As it stands, the engine will be the pacing element for the first flight of the AS2 in 2021. The original design specified the JT8D engine from Pratt & Whitney, and the engineers are now looking at more modern engines.

“We are targeting the first half of 2016 to select a propulsion system, which will enable us to formally launch the program shortly thereafter,” said Doug Nichols, Aerion CEO.

Aerion has identified existing core engines suitable for adaptation to the needs of supersonic flight.

“We will proceed with an engine that allows us to meet our performance goals with the minimum changes required,” said Nichols. “Aerion is focused on an engine solution that meets Stage 4 noise standards while preserving long-range supersonic performance. This is a significant challenge with a low-bypass supersonic engine, but solutions are in sight with today’s engine technology.”

Aerion says the jet will operate efficiently within the current regulatory environment, including rules regarding supersonic flight over land. This takes advantage of the ability of the AS2 to operate efficiently just below the speed of sound at Mach 0.95 to 0.98, and at speeds up to Mach 1.5 over water and other areas where supersonic flight is permitted. “This is a very good airplane at subsonic or supersonic speeds,” said Hinderberg, adding that he considers the aircraft “almost more like a fighter than a commercial airliner.”

When the partnership began, Airbus was particularly interested in Aerion's proprietary laminar flow software tool for analyzing high-speed airflow and for airframe optimization. In fact, said, Hinderberg, the program’s “two top goals were optimizing for natural laminar flow and optimizing for wave drag.”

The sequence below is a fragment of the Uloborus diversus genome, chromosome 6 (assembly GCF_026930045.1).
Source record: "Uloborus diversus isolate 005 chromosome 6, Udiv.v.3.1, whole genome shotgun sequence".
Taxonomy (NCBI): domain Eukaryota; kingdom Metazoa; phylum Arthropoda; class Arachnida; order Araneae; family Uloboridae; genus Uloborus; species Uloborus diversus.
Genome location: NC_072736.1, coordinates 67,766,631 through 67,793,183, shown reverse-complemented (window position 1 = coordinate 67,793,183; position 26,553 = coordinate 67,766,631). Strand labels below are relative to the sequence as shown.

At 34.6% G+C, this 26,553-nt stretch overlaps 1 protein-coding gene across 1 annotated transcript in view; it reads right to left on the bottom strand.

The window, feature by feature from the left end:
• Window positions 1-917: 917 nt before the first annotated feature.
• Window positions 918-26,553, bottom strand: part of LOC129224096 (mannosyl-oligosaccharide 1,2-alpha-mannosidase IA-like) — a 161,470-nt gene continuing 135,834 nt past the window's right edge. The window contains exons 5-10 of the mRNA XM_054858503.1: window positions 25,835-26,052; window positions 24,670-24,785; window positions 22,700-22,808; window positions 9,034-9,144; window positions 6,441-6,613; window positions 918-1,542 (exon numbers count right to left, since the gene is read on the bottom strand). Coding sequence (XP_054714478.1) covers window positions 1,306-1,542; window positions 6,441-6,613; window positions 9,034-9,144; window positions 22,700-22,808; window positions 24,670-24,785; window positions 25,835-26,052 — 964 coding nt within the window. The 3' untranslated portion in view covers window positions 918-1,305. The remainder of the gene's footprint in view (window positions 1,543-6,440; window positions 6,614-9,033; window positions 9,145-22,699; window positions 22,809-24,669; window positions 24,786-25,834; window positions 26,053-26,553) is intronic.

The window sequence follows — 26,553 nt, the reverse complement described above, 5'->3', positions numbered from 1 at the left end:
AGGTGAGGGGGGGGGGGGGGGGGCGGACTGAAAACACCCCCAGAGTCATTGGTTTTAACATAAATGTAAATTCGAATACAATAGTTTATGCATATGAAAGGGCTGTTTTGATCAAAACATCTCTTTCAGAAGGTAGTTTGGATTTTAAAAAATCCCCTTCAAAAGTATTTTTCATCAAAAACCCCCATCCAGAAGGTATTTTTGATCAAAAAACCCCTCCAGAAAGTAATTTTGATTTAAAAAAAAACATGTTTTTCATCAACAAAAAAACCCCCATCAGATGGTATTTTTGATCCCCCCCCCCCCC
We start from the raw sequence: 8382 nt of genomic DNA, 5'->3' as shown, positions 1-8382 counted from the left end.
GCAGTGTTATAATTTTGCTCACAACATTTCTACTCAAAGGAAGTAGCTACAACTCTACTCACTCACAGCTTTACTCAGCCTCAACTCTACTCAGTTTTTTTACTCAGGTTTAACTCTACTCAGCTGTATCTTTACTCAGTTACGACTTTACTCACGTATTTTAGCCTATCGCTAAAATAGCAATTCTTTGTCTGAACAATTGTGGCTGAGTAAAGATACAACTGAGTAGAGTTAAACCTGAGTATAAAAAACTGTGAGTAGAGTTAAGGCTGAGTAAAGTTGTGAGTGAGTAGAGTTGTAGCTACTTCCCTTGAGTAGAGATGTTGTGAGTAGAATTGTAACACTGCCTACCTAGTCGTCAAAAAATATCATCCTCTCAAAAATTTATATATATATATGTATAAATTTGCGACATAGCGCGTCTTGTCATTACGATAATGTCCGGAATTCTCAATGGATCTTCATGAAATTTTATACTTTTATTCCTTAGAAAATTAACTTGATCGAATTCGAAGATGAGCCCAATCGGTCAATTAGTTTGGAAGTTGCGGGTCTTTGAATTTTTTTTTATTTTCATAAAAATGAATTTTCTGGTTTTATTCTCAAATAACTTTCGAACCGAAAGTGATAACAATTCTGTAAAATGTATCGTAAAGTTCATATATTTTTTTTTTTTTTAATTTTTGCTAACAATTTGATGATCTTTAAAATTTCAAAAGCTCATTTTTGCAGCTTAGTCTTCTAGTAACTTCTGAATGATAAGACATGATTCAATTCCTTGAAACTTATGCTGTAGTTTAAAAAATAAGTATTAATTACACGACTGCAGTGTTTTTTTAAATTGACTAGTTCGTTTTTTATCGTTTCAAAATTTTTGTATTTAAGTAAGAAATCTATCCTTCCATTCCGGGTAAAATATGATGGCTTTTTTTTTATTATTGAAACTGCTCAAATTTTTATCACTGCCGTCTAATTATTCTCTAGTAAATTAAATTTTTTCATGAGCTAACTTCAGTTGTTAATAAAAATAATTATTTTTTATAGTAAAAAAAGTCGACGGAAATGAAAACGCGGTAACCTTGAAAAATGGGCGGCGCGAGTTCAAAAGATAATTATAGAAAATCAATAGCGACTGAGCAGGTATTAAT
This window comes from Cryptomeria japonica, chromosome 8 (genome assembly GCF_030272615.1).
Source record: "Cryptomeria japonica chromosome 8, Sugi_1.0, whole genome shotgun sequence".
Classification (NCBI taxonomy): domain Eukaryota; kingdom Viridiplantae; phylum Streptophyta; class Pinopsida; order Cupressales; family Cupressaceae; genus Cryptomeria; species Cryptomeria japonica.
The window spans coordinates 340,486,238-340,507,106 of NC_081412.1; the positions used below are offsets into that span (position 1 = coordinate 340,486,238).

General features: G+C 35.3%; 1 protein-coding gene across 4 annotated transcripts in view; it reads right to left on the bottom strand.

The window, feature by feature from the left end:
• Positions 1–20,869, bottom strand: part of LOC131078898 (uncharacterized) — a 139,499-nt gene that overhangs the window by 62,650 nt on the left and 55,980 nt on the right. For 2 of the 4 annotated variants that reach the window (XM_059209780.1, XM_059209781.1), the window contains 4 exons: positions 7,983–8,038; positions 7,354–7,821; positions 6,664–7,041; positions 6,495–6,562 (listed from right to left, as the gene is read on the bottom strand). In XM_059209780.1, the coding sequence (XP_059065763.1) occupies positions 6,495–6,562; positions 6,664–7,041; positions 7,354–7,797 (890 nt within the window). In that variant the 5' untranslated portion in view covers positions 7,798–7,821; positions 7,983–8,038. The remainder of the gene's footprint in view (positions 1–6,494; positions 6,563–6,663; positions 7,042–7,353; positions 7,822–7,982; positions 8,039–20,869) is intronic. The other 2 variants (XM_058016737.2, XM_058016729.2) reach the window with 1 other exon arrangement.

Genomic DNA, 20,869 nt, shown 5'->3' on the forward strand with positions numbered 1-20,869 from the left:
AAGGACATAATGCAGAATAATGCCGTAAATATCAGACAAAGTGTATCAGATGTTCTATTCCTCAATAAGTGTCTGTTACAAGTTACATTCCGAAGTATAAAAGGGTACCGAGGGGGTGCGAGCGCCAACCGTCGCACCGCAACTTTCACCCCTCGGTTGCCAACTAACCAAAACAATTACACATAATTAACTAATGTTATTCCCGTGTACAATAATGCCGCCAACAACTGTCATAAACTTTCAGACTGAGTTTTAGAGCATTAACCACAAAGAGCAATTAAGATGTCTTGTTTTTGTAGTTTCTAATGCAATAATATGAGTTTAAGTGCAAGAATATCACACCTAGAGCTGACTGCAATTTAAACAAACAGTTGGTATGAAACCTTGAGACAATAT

“This is Aerion’s jet and Aerion’s program, with substantial benefits for Airbus Group,” said Ken McKenzie, Senior Vice President for Strategy and Corporate Development at Airbus Group. “We gain new technology and tools, and through our collaboration will be expanding engineering knowledge and refining processes such as digital manufacturing. The AS2 program will be an incubator for innovation in design, engineering, and manufacturing.”

Nichols says that “Aerion has begun a formal search for a U.S. manufacturing location” for the AS2.

“We’re looking for a state-of-the art campus of more than 100 acres on a major airport with a minimum 9000-ft runway, and other special geophysical requirements,” he said. Among them will be a location within 200 nmi of a supersonic flight test area, most likely one offshore.

Aerion will evaluate numerous factors including: airport suitability, road and rail infrastructure, proximity to a deep-water port for shipped structures and equipment, local aerospace workforce, state and local regulations, quality of life, and regional educational institutions.

The company expects to announce the location of the assembly site in the first half of 2016 upon formal launch of the AS2 program, and break ground in 2018.

Airbus Group will provide major components and Aerion will conduct final assembly. Both companies envision a long-term relationship for ongoing technical support. Aerion will draw on expertise from Airbus Group for establishing the new Aerion production facility.